Remarks like this would, though, seem to conﬁrm the view that Gadamer was merely an essentially conservative thinker, who could be complacent because he was arguing from a position of power, even though he preached tolerance and understanding of the other. One important focus of philosophy over the last thirty years or so in the European tradition has been on the extent to which a supposed liberal openness to the other was in fact the source of potential repression. Hegelʼs dialectic of reciprocity is, for example, sometimes seen as excluding the irreducibility of the other. Gadamerʼs conception does often come very close to that of Hegel. This is, though, hardly an area for making snap judgements. Hegelʼs philosophy can be read as the swallowing of being by Geist, but it can also be read as a reminder that we cannot invoke external, ʻimmediateʼ perspectives to establish the validity of our thinking. Gadamerʼs notion of tradition can be read as a notion intended to shore up the status quo. It can, however, also be read as a necessary reminder that what we are is always more than we can reﬂectively know, because there is no ﬁnal perspective on ourselves that is not also reliant on a language which we did not invent, and on background understandings which cannot all be questioned at once. Gadamerʼs inﬂuence on Habermas lay not least in persuading him that any attempt at a critical theory which relies on the assumed superiority of an external perspective on the practices and ideas of others runs the risk of involving an untenable metaphysical claim to authority. The alternative must therefore be based on dialogue and negotiation which cannot rely on any ultimate philosophical support. The monolithic idea of Tradition sometimes imputed to Gadamer may ﬁnd some support in aspects of his texts, but there is more support for the idea that traditions are active in anything one does, because one is never fully transparent to oneself. This latter point can, of course, be shared by psychoanalysts, Marxists, literary theorists, and many others.
Gadamerʼs major achievement is generally regarded as the establishing of philosophical hermeneutics as a means of questioning the role of the sciences in modern culture. The aim of his hermeneutic enterprise is to ʻseek out the experience of truth which exceeds (übersteigt) the realm of control of scientiﬁc method … and to interrogate it as to its own legitimationʼ. Its essential tenet is that, unlike the relationship of the sciences to what they investigate, ʻunderstanding is never a subjective relationship towards a given “object”, but belongs rather to the effective history, and that means: to the being of that which is understoodʼ. The point is to get away from the supposed subjectivism of Romantic hermeneutics, a subjectivism which has, though, turned out in the light of recent scholarship to be something of a myth. Gadamer comes much closer to Schleiermacher than he thinks, as Gadamer himself came to acknowledge. A key question posed by Gadamerʼs version of hermeneutics has to do with the extent to which ʻeffective historical consciousnessʼ is ʻmore being (Sein) than consciousness (Bewusstsein), i.e. more historically effected and determined than conscious in its being effected and determinedʼ. Gadamerʼs elaboration of this conception in relation to the historical understanding of works of art is often highly plausible. Rather than see the history of different understandings of works of art and texts as an ongoing history of error and distortion by the concerns of the present, these understandings are regarded as what a work of art is, namely not an object, but something which happens in time in real cultures.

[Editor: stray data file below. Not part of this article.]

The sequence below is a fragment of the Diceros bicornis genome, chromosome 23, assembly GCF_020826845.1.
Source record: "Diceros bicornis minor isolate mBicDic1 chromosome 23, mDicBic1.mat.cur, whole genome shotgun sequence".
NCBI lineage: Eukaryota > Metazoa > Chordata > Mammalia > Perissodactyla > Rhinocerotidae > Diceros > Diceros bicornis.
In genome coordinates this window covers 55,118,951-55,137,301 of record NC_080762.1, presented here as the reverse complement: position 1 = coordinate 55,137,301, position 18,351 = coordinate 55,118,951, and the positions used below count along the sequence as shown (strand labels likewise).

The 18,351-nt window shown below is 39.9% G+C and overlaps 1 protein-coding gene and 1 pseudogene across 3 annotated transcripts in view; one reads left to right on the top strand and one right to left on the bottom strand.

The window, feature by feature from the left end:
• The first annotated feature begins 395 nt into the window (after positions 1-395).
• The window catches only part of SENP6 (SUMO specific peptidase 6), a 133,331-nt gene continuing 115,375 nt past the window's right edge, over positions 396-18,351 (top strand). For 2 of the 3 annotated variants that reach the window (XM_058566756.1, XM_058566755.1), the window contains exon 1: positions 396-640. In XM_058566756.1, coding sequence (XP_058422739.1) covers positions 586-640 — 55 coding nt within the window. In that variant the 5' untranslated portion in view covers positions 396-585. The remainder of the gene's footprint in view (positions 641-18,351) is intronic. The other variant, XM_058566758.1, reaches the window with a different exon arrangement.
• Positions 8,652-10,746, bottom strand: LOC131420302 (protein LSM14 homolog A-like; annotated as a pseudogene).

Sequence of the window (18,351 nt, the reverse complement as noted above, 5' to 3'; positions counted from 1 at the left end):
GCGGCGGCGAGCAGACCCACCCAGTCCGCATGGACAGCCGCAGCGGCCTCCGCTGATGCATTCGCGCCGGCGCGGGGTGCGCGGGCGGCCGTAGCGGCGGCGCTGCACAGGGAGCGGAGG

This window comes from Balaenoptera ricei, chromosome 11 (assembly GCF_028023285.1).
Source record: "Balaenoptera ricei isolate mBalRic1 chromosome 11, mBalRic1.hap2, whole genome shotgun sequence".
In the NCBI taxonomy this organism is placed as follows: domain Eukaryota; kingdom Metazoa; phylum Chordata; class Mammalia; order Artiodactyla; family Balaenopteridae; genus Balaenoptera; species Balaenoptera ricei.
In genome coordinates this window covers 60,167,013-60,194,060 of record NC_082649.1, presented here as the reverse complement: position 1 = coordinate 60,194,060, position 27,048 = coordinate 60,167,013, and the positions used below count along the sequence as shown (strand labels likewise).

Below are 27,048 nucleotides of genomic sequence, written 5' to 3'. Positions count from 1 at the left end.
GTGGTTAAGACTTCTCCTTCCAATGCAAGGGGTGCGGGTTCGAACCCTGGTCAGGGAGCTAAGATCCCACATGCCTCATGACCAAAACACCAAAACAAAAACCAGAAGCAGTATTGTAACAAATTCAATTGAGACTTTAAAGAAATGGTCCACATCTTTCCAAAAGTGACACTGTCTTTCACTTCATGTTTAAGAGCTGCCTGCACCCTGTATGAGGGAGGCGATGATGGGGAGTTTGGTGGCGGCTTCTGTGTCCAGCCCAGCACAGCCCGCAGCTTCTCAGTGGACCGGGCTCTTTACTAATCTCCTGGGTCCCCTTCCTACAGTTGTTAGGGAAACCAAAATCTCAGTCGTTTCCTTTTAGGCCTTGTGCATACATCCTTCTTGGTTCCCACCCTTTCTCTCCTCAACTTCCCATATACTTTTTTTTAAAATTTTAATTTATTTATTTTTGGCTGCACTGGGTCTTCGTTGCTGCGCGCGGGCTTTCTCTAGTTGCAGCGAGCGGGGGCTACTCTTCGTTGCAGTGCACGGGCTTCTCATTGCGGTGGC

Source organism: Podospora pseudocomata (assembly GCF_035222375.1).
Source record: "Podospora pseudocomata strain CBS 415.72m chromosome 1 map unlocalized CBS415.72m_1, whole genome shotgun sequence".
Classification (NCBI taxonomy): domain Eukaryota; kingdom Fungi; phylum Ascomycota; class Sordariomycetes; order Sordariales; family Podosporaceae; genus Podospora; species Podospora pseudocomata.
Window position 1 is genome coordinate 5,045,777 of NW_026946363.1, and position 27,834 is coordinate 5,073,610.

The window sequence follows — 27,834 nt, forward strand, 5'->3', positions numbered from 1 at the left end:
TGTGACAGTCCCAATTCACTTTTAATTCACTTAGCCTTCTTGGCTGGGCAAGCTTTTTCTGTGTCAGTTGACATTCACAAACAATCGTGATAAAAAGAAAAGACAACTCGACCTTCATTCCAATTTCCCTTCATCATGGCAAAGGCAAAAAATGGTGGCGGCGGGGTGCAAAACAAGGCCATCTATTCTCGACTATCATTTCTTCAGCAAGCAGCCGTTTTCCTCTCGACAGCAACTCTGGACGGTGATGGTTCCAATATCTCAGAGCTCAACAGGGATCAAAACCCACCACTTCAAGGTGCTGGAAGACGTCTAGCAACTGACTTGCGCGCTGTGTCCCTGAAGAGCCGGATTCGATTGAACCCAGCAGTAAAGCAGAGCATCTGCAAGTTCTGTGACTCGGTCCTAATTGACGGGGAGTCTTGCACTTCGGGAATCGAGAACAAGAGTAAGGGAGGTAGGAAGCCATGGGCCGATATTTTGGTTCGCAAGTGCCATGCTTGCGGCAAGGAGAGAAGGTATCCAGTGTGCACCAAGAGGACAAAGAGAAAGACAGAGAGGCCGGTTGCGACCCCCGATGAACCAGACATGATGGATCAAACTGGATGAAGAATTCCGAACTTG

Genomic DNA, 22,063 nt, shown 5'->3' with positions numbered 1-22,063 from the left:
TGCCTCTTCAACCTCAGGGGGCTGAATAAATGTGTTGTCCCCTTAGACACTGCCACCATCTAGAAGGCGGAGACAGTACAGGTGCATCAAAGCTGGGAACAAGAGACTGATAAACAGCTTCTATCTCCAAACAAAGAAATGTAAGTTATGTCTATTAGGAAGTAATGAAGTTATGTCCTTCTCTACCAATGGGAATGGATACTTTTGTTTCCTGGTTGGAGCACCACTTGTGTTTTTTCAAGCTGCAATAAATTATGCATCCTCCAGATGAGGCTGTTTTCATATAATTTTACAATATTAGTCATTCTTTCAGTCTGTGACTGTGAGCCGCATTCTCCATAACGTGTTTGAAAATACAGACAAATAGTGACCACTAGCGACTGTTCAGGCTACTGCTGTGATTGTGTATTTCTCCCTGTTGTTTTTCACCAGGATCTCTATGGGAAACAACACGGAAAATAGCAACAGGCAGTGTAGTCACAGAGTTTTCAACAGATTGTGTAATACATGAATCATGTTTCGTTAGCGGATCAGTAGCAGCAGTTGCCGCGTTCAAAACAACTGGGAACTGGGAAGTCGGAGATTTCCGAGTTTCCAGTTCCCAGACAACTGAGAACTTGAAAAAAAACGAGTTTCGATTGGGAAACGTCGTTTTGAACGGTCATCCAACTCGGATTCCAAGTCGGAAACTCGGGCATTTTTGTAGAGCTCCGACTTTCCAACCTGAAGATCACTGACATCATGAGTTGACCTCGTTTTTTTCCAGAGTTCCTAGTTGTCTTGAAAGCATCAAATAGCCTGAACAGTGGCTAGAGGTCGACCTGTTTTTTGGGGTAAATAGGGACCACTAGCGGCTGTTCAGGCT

This conception becomes questionable, however, when Gadamer says things like the following: ʻThe “subject” of the experience of art, that which remains and persists, is not the subjectivity of the person who experiences it, but the work of art itself.ʼ Instead of a real interaction between the recipient of the work and the work, the work is here reiﬁed into something which essentially dominates the individual subject, in the manner of the interpretation of Hegelʼs Geist which sees it as constituting the truth of individual subjectivity. Equally problematically, Gadamer refuses to accept that we can use a notion of ʻbetter understandingʼ and thinks ʻit is enough to say that one understands differently, if one understands at allʼ. What Gadamer, here too inﬂuenced by Heidegger, fails to see is that the world-disclosure present in all understanding and the claims to intersubjective validity necessary to social existence are not wholly separate domains. The point is to understand their interaction in a non-rigid manner, which Gadamer sometimes fails to do.
Like the work of most major thinkers, Gadamerʼs is sometimes made into a set of platitudes by some of his adherents. Looked at purely as a set of philosophical texts, his work may look likely to diminish in importance for lack of clear argumentative substance. However, Gadamerʼs wider contribution to reestablishing the German philosophical tradition after the Nazi period should not be underestimated: philosophy is a practice that is carried out through more than written texts. Conservative Gadamer may have been, but a radicalism which fails to appreciate the resources in the best conservative thinking will always be prone to self-delusion. The resources in Gadamerʼs work for a critique of contemporary auditand outcomes-driven attitudes in education, for example, are as radical as anything at present being suggested by much of the Left.
A ﬁnal anecdote about Gadamer the man. An earnest, rather puritanical American researcher wished to meet the great man not very long ago. He was told that Gadamer was rather weary of such visits, but that he could try, and should be sure to take a very good bottle of wine. Gadamer arranged to meet him at nine in the morning. The researcher arrived with the bottle of wine, thinking it would be cherished and reserved for a special occasion. Gadamerʼs eyes lit up as he saw the bottle, and he immediately opened it and drank it during the conversation. As the jazz pianist Eubie Blake put it on reaching one hundred on a diet consisting mainly of sweets and beer: ʻIf Iʼd known I was going to live this long, Iʼd have looked after myself.ʼ Gadamer knew what he meant.